We are just starting the seven month countdown until our multi-generation trip to Europe in September. I am starting to gather together all the important documents that one needs for this type of overseas trip and I have just spent a week searching everywhere in my house for my passport. It appears it is no where to be seen.
I last used it in December of 2012 when David and I went to Puerto Rico (even though it’s considered US soil and not necessary). So after tearing apart drawers, emptying cupboards and digging through old purses and backpacks, I’ve decided to just apply for a new one. If you have an international trip on your horizon and don’t have a passport already, here are a few tips to help make it a smooth and quick process.
1. First, recognize that you are dealing with Federal government regulations. It’s an exercise in paperwork and waiting. While there are some alternative locations and websites to apply for your U. S. Passport, I strongly recommend you stick with the official site for your information and processing. http://travel.state.gov/content/passports/english/passports/apply.html
2. Regardless if this is your first passport or your fifth, it all starts with a trip to your local passport photographer. Again, I prefer to go to someone that specifically advertises they shoot passport photos. The government is now letting you take your own photo if you want, but with the very strict size and posing requirements, it’s just better to have someone do it that knows what they are doing rather than waiting until you send in your application and then have it come back with a rejected photograph. I always order a few extra photos to have on hand for other international applications as needed.
3. Now that you have your photographs in your hand, it’s time to work on the application itself. The Federal Government is now allowing you to complete your application on-line, but you still have to print it out and take it (along with your supportive documents) to an application processing center. In addition to your own personal information you will need to dig up information related to your parents as well, such as their birth place and date. To find the application processing office closest to you here is a link to a location search tool. http://iafdb.travel.state.gov/. Just put in your zip code and select the best option.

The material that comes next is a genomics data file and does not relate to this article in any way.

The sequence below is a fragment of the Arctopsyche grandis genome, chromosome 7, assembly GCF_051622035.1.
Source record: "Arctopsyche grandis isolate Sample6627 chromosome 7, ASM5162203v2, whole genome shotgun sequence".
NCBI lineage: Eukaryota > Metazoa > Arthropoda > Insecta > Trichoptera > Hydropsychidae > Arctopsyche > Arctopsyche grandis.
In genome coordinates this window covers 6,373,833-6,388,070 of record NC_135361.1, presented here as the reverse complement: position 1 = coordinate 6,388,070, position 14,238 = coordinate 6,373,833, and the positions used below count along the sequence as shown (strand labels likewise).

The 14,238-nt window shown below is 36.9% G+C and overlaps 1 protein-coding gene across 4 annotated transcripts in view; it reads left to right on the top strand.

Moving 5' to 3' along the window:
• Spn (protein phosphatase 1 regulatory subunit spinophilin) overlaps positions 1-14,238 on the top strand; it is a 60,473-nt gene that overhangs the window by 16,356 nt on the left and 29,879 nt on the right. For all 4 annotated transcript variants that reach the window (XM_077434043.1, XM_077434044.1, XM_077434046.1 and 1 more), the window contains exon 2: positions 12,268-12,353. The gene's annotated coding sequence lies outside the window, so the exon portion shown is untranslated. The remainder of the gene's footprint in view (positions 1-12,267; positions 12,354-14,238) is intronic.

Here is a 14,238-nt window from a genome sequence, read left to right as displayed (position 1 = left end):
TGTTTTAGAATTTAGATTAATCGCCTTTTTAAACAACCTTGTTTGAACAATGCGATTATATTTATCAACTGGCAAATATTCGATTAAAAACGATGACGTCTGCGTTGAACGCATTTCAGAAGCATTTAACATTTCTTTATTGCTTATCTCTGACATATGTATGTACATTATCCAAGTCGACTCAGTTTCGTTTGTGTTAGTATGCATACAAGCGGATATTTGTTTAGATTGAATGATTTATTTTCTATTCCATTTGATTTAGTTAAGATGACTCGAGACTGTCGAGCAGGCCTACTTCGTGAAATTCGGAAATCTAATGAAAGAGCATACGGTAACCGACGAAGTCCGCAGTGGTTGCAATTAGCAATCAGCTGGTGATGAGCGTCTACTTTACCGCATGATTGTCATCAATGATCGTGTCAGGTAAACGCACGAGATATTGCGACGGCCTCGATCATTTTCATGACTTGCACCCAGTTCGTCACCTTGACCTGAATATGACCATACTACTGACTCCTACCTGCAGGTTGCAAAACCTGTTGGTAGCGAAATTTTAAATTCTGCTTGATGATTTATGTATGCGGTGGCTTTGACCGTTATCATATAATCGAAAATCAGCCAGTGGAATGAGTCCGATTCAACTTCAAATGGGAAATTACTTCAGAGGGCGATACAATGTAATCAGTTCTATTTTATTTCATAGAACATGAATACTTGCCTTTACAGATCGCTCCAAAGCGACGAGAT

4. Make sure before you go that you have gathered all the necessary supportive materials. This includes:
- evidence of your U. S. Citizenship
- personal photo identification as well as a copy of the front and back of your identification
- your completed application (form DS-11)
- your passport photograph
- checkbook, bank check or cash (many sites do not accept credit cards, etc)
- Note: Do not pre-sign anything! All signatures must be done in the presence of the application agent.
5. You can expect that your application will take 4 – 6 weeks until your passport arrives in your mail. If you are traveling sooner than that, you can request an expedited process, but be prepared to pay more for this service.
6. If you had a passport previously (like me), you will also need a form DS-64 explaining what happened to your old passport. Was it stolen or lost?
7. They are also now offering a package that includes your passport booklet and a passport card (a mini ID version of your passport). I think it is definitely worth the extra $30 to get the card version added to your application. It is easier to find in your wallet and may help eliminate lost passports in the future.
There, it’s all done now and you can sit back and wait. When your passport finally arrives in the mail, I suggest making a copy of the front section that shows your photo and the passport number. Keep this locked away in your fire safe document box. That way if you lose your passport in the future you will have the details and passport number available for re-processing.
Also, before you leave on your trip, you will want to leave a photo Xerox copy of your passport and other vital documents as well as bank card #’s with someone you trust back home in case of emergency, theft or a medical issue. A quick phone call to your support person and they can have copies sent immediately to the consulate, bank or emergency services organization.
The new passports also have a built in scanning code in them to make it easier and faster to pass through checking stations in the United States and overseas. For a nifty little travel checklist and up-to-date travel warnings and details, go to http://travel.state.gov/content/passports/english/go.html. Check back often as travel alerts change daily around the world.
This passport will be the fourth one I’ve had. In the “old” days, I loved that when you traveled in an out of a foreign country they reviewed your passport in detail (making you quite nervous) and then stamped it with a big “country” stamp. It’s fun for me to look back at the old passports and remember the places I have been lucky enough to travel to. The Philippines, Japan, Sri Lanka, Indonesia, Mexico, Canada, Germany (East and West in pre-wall removal years), Austria, Luxembourg….Each stamp representing a place and a memory.
Best of luck to you in your world travel adventures…and for me, I’m thinking of getting a really cool passport cover in bright fuchsia so I don’t lose my passport again.